To improve performance, values of θt are obtained from a look-up table. The look-up table is kept as small as possible by selecting a resolution of θt that is coarse, but not so coarse as to significantly degrade the accuracy of the rasterization. In particular, if the resolution of θt is coarser than the θ resolution of the display space, values of θ corresponding to different planes can be mapped to the same r and h values. This causes an undesirable loss of resolution in the θ direction.
In the illustrated embodiment, the number of entries in the look-up table is double the θ resolution of the display space. This ratio provides sufficient accuracy to eliminate most visual artifacts and to avoid degrading the minimum resolution of the display 10.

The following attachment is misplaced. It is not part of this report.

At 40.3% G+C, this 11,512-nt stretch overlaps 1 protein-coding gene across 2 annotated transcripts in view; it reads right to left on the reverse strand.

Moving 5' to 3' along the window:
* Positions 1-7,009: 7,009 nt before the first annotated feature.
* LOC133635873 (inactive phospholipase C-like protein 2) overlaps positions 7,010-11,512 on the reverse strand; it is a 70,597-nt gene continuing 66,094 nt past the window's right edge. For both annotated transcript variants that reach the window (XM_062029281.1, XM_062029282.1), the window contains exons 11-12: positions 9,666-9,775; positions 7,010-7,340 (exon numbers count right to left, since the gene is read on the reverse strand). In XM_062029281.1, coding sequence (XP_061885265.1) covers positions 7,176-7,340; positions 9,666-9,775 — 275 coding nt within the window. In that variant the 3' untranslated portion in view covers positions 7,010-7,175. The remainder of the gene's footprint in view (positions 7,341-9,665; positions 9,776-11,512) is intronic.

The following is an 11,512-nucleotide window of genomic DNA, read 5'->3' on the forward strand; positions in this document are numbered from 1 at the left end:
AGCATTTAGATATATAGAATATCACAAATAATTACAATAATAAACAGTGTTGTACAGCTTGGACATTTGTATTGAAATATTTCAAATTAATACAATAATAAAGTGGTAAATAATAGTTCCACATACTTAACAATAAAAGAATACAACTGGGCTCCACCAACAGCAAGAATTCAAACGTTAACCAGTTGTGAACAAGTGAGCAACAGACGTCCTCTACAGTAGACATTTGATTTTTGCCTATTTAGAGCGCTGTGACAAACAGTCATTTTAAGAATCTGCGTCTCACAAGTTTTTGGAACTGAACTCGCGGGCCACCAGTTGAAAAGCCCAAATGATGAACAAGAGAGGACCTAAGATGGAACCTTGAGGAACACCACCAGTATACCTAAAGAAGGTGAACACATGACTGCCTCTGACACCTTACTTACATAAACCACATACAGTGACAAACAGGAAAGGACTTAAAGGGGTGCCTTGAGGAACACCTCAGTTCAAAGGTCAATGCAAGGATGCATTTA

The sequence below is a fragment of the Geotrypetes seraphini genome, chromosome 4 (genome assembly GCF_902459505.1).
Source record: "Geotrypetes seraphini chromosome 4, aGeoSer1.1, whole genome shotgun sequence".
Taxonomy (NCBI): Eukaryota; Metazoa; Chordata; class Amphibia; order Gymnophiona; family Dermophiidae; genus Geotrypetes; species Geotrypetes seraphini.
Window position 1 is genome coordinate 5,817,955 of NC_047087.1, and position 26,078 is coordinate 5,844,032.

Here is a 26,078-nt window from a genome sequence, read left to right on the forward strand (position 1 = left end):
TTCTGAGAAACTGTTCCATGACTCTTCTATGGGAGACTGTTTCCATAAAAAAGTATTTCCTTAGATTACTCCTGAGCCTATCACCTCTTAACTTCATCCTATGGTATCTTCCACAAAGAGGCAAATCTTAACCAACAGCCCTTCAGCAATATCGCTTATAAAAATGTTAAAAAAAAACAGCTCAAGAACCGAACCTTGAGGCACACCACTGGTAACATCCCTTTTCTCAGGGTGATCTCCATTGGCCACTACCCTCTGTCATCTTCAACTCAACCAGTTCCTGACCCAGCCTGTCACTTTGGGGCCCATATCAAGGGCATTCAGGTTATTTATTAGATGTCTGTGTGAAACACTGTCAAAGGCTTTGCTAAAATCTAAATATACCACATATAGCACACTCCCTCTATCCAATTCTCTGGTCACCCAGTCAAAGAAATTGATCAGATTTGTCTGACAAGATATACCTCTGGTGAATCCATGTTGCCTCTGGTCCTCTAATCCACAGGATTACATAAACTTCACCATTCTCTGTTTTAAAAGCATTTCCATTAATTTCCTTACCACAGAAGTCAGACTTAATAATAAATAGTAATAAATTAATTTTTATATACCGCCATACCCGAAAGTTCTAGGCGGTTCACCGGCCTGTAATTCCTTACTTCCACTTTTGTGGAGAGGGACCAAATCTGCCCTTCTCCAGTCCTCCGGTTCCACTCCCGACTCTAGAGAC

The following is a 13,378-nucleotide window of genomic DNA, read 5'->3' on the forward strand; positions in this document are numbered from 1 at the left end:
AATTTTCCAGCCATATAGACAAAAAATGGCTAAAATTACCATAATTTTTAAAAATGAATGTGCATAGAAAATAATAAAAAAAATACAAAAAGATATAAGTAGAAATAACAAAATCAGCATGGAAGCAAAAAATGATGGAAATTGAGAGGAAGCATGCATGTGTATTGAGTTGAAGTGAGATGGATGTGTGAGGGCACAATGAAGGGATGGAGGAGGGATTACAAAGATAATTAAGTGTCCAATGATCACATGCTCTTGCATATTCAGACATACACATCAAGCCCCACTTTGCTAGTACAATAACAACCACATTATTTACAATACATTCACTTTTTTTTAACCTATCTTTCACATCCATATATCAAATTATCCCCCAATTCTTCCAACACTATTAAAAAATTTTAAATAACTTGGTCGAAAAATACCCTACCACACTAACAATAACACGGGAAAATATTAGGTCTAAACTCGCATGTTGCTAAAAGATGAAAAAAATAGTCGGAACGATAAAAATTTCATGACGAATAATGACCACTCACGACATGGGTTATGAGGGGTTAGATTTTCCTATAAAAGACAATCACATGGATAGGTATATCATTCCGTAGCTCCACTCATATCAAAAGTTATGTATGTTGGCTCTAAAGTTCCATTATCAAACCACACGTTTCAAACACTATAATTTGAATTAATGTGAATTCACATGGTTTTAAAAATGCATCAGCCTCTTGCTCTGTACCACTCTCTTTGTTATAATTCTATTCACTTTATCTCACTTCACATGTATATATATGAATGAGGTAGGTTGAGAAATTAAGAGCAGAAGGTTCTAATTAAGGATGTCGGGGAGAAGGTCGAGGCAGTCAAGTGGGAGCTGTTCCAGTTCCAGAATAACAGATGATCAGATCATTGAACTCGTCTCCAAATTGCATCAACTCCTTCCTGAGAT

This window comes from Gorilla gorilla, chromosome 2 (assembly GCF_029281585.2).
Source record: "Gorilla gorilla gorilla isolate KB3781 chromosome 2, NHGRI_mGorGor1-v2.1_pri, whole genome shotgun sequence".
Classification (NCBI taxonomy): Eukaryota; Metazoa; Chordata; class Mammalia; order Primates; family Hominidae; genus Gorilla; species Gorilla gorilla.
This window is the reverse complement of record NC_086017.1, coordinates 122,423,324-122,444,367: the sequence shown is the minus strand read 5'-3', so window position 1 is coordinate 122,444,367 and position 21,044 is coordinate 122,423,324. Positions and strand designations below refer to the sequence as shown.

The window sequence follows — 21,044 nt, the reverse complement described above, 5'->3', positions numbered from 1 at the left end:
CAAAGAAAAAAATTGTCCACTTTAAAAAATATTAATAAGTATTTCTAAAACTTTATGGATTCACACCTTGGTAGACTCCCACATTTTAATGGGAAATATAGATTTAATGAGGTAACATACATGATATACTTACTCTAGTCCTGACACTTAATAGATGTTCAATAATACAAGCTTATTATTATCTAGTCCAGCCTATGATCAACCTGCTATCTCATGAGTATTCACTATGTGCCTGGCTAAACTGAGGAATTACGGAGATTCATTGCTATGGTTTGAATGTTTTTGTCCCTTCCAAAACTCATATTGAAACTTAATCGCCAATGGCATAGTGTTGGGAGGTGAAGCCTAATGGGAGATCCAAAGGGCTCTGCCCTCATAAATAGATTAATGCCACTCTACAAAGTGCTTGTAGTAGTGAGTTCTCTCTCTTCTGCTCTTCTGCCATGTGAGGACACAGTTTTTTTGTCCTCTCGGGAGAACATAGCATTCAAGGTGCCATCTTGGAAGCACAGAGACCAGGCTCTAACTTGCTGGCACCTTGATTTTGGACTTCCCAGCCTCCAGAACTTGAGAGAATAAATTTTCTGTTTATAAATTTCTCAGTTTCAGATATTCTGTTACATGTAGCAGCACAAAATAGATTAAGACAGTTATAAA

Given these constants, the rasterizer 22 then obtains the cylindrical coordinates of the intersections of the desired triangle 38 with each of the exit and entry planes 42, 44, as shown in FIG. 2. These intersections are lien segments having end points given by
where θ is the angle associated with a particular plane.
As is apparent from